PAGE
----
These observations support the concept that hypoxemia causes bradycardia, e.g., via stimulation of peripheral chemoreceptors,7 the occurrence of which is facilitated by the absence of the pulmonary inflation reflex during apnea. The latter would also explain why, despite a similar severity of the accompanying hypoxemia, bradycardia is more common with central than with mixed or obstructive apnea.8
Why is the interval between apnea and desaturation onset so short? This may be related to a reduced functional residual capacity (FRC). In preterm infants, relaxation volume is only 10–15% of total lung capacity and thus very close to residual volume, predisposing them to the development of peripheral airway closure.9 To compensate for this disadvantage, these infants actively maintain their end-expiratory lung volume above relaxation volume, which is one reason for their high respiratory rate.10 In fact, lung volume is 20% lower after an apnea than after a sigh, i.e., apnea results in a loss of FRC, which is restored by a sigh. This suggests that one of the main functions of sighs in preterm infants is to reverse falls in lung volume caused by apneas.11,12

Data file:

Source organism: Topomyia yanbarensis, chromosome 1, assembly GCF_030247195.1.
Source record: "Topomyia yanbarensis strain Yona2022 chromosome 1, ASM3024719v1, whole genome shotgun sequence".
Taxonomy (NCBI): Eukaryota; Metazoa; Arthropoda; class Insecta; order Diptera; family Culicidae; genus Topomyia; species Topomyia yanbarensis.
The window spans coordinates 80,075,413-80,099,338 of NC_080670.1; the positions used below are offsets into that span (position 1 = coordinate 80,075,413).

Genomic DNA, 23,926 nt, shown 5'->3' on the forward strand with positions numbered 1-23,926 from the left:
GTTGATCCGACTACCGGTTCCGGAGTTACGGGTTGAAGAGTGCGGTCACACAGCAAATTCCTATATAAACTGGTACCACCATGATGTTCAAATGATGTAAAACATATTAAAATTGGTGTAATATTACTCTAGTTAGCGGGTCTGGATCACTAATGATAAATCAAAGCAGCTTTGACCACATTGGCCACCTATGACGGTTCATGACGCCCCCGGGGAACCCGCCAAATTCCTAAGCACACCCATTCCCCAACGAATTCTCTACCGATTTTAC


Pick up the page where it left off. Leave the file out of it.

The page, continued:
During periodic apnea, SpO2 falls twice as fast as during isolated apneas.5 Although a reduced mixed venous SO2 following a prior fall in SpO2 may also contribute to this, another reason for this is a progressive fall in lung volume during the repeated apneas, resulting in peripheral airway closure. The complex interrelations of the factors influencing the speed of the fall in SpO2 during AOP have recently been modeled mathematically.13
A loss in lung volume may also be decisive for the development of hypoxemia following abdominal muscle contractions in ELGANs, being involved in 80% of their desaturations to <75% SpO2 in one study, and being associated with an average decrease in resting lung volume by 69% of tidal volume.14
A potential consequence of a reduction in lung volume is a (further) inhibition of respiration via activation of the Hering–Breuer deflation reflex. In term infants, this vagally mediated reflex terminates expiration while initiating inspiration. In preterm infants, however, induction of this reflex via chest compression resulted in a shortening of inspiratory time and a tendency to have short apneas (2–5 s).15 The same may occur if lung volume falls spontaneously, e.g., during apnea.
Conversely, an increase in lung volume was recently found to stabilize breathing by reducing loop gain, i.e., the sensitivity of the negative feedback loop of the chemoreflex control of the respiratory system, while a reduced lung volume will increase the instability of the respiratory control system, as evident during periodic breathing.16